The 2013/04/08 at 08:10
Valérie Demon, in Madrid
The generation of 2,500 auto-entrepreneurs and 5,500 jobs: this is the figure noted by the Director of the Incyde Foundation when inaugurating the 3rd National Meeting of Business Incubators in mid-March. On this occasion, this institute, dependent on the Chambers of Commerce and devoted to the creation and consolidation of enterprises, organised meetings for almost 200 start-ups, 90 % of which have been created by young entrepreneurs.
The Incyde Foundation, set up in 1999, has managed to create almost 96 business incubators all over Spain, through one of the programmes of the European Regional Development Fund. These incubator structures temporarily host recently-created businesses, and accompany them in their first steps, providing advice over a two-year period. The young enterprises benefit from highly attractive rents and can occupy equipped office premises.
43 million euros in EU funds are to be allocated to the creation of 50 new business incubators. The Director has also announced that the first pilot business incubator to fight youth unemployment will shortly be launched (56 % of under-25-year-olds in Spain are unemployed). This 3rd Meeting was also an opportunity for start-ups present to attend workshops encouraging entrepreneurship and innovation.
Regions also have their own business incubator networks. For example, in Madrid, 7 business incubators enable young entrepreneurs to set up structures with the help of advisers. Such networks are increasingly valuable in Spain where numerous unemployed persons are deciding to become self-employed. Every week, 67 small company heads get started in the country. In 2012, for the first time since the start of the crisis, the number of auto-entrepreneurs has progressed.
Sara, 33 years old, has low-rent premises in the Vicalvaro incubator, managed by the Madrid region. After four years working for a company, this young woman found herself unemployed, but only remained jobless for one and a half months. At the end of 2011, Sara set up her own company to commercialise automatic identification equipment. “I’ve been lucky to find this incubator. I began renting an office elsewhere in Madrid when I started my activity, but after a few months, I almost gave it all up. Finally, my application was accepted in this incubator,” she explains.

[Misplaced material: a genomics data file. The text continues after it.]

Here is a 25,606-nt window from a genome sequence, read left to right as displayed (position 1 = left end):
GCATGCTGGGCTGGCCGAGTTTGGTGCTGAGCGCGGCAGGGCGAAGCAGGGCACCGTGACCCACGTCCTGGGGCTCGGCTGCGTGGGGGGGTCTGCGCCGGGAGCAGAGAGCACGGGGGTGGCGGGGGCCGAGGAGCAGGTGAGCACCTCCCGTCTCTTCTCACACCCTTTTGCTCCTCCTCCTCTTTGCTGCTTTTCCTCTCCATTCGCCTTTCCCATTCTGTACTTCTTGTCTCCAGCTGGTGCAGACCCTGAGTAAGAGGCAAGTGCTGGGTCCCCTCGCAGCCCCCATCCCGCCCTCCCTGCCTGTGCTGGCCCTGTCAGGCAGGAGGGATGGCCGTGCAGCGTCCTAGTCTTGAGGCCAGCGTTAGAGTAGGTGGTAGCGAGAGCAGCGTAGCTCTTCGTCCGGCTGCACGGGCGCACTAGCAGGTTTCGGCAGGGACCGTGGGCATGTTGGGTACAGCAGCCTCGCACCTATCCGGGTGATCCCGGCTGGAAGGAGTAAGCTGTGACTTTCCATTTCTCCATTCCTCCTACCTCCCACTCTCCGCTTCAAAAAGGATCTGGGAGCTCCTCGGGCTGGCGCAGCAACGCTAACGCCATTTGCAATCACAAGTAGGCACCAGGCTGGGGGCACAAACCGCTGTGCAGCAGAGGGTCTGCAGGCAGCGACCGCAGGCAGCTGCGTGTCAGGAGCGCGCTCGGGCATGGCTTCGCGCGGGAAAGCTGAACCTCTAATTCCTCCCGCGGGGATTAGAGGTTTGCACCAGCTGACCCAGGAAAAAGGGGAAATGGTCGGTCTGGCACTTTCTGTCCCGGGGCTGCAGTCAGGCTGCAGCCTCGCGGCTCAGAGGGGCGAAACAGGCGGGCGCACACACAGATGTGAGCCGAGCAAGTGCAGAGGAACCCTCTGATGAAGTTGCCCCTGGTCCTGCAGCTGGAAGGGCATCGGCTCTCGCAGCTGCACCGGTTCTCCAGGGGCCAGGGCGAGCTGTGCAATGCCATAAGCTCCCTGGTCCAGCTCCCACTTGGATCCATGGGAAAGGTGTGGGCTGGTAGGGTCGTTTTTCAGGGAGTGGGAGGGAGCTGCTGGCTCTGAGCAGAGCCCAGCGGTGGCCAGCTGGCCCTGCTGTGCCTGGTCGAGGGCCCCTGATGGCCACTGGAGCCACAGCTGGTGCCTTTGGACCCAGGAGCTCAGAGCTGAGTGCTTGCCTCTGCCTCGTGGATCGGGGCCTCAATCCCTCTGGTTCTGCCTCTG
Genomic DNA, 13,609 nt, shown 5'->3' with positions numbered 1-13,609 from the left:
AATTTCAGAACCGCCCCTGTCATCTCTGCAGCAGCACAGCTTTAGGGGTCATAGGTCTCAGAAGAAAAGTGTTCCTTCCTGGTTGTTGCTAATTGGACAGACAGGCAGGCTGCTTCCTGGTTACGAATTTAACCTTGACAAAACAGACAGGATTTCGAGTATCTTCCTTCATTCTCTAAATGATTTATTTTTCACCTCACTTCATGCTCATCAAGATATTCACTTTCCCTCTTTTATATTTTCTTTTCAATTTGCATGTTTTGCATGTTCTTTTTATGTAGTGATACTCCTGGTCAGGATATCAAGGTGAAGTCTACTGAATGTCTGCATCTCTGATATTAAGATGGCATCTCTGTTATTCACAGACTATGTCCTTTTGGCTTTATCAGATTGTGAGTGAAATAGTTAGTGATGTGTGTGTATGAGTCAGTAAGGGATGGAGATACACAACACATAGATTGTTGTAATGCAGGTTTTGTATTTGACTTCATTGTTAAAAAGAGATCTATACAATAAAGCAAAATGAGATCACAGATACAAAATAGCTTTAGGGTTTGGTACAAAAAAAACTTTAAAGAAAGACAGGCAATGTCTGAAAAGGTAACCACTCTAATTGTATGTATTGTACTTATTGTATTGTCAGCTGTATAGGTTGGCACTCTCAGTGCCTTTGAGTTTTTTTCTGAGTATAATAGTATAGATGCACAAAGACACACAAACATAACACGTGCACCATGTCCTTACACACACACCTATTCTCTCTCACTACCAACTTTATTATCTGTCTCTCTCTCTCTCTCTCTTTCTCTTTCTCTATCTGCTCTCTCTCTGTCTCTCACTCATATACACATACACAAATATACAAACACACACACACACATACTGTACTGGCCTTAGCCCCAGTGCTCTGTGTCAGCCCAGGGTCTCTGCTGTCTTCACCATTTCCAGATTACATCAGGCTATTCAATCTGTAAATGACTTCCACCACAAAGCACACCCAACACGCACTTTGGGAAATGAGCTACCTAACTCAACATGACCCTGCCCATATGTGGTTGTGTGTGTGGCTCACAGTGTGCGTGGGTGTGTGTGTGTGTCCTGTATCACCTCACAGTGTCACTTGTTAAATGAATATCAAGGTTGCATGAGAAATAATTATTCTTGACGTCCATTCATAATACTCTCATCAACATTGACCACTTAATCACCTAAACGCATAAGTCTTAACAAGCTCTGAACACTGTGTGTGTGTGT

But beyond this aid, Sara has little faith in government support. “Frankly, I don’t see much support. In fact, I met all the criteria often required when it comes to eligibility for grants: I’m a woman, I’m under 35 years old, and I was unemployed. But I didn’t receive any aid except for a small monthly reduction of 60 euros for my social security subscription. This is not a real aid. The only help I received is from the incubator.”
Daily battles against administrative requirements do not make things any easier. With an MBA under his belt, Juan Manuel, 35 years old, had no trouble finding a job, at the start of 2008, in a public company. But he found himself unemployed three years later. He nevertheless saw the crisis as an opportunity, deciding to set up an activity specialising in energy efficiency and obtaining premises at the Vicalvaro. To get there, he has had to find his own way, and comments: “As small company heads, we want the country to be healthy, not for the government to help us. But that doesn’t mean it should scatter rocks in our path. In the incubator, I have received advice, which is already positive. But even to get advice, I’ve had to deal with a lengthy amount of paperwork. If you lack a form, you can’t set about other procedures. You need to get permission for various elements. Finally the problem is not the time that this takes but the difficulties in knowing all the steps that need to be taken.”
Yet auto-entrepreneurs and SMEs are positive about the Spanish government’s recent announcement to allow SMEs to only pay VAT once client invoices have been paid. This measure will not be enforced until 2014, though Sara would have liked it to be introduced earlier: “The VAT is awful. If I issue an invoice in December and am not paid until the end of March or start of April, I have to advance the VAT. This creates terrible holes in my bank account.” Small company heads above all hope that the economy will take off and that banks will grant financing once again.